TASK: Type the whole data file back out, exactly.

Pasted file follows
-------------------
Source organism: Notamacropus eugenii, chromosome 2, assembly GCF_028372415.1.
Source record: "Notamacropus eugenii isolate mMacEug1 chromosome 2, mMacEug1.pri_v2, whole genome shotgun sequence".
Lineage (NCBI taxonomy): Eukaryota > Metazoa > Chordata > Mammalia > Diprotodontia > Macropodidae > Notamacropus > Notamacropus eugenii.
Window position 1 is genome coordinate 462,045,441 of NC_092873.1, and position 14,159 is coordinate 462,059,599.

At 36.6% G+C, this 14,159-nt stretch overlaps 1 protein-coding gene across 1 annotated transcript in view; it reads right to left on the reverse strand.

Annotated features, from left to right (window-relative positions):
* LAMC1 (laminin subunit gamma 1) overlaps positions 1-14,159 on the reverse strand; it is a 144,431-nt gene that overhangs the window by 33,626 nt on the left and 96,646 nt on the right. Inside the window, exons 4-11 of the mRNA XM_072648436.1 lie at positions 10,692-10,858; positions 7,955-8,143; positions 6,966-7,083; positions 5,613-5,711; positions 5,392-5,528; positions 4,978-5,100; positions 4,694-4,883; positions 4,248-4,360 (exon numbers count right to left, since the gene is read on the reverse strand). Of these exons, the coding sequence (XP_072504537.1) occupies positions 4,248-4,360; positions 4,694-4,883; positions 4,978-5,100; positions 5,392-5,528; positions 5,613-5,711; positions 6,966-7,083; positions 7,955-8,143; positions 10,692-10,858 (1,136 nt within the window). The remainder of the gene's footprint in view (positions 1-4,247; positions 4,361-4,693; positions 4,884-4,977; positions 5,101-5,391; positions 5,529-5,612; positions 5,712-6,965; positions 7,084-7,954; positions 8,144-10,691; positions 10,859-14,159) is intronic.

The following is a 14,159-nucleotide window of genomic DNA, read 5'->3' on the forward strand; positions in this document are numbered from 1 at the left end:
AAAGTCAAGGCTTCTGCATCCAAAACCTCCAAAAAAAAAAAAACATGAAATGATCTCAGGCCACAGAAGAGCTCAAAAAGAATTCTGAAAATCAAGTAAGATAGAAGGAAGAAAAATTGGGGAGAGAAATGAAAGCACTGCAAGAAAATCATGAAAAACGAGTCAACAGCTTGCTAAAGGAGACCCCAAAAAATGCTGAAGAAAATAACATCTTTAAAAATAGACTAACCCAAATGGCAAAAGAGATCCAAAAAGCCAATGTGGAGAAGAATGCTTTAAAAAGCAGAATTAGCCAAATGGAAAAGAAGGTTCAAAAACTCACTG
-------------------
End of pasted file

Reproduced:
Source organism: Notamacropus eugenii, chromosome 2, assembly GCF_028372415.1.
Source record: "Notamacropus eugenii isolate mMacEug1 chromosome 2, mMacEug1.pri_v2, whole genome shotgun sequence".
Lineage (NCBI taxonomy): Eukaryota > Metazoa > Chordata > Mammalia > Diprotodontia > Macropodidae > Notamacropus > Notamacropus eugenii.
Window position 1 is genome coordinate 462,045,441 of NC_092873.1, and position 14,159 is coordinate 462,059,599.

At 36.6% G+C, this 14,159-nt stretch overlaps 1 protein-coding gene across 1 annotated transcript in view; it reads right to left on the reverse strand.

Annotated features, from left to right (window-relative positions):
* LAMC1 (laminin subunit gamma 1) overlaps positions 1-14,159 on the reverse strand; it is a 144,431-nt gene that overhangs the window by 33,626 nt on the left and 96,646 nt on the right. Inside the window, exons 4-11 of the mRNA XM_072648436.1 lie at positions 10,692-10,858; positions 7,955-8,143; positions 6,966-7,083; positions 5,613-5,711; positions 5,392-5,528; positions 4,978-5,100; positions 4,694-4,883; positions 4,248-4,360 (exon numbers count right to left, since the gene is read on the reverse strand). Of these exons, the coding sequence (XP_072504537.1) occupies positions 4,248-4,360; positions 4,694-4,883; positions 4,978-5,100; positions 5,392-5,528; positions 5,613-5,711; positions 6,966-7,083; positions 7,955-8,143; positions 10,692-10,858 (1,136 nt within the window). The remainder of the gene's footprint in view (positions 1-4,247; positions 4,361-4,693; positions 4,884-4,977; positions 5,101-5,391; positions 5,529-5,612; positions 5,712-6,965; positions 7,084-7,954; positions 8,144-10,691; positions 10,859-14,159) is intronic.

The following is a 14,159-nucleotide window of genomic DNA, read 5'->3' on the forward strand; positions in this document are numbered from 1 at the left end:
AAAGTCAAGGCTTCTGCATCCAAAACCTCCAAAAAAAAAAAAACATGAAATGATCTCAGGCCACAGAAGAGCTCAAAAAGAATTCTGAAAATCAAGTAAGATAGAAGGAAGAAAAATTGGGGAGAGAAATGAAAGCACTGCAAGAAAATCATGAAAAACGAGTCAACAGCTTGCTAAAGGAGACCCCAAAAAATGCTGAAGAAAATAACATCTTTAAAAATAGACTAACCCAAATGGCAAAAGAGATCCAAAAAGCCAATGTGGAGAAGAATGCTTTAAAAAGCAGAATTAGCCAAATGGAAAAGAAGGTTCAAAAACTCACTG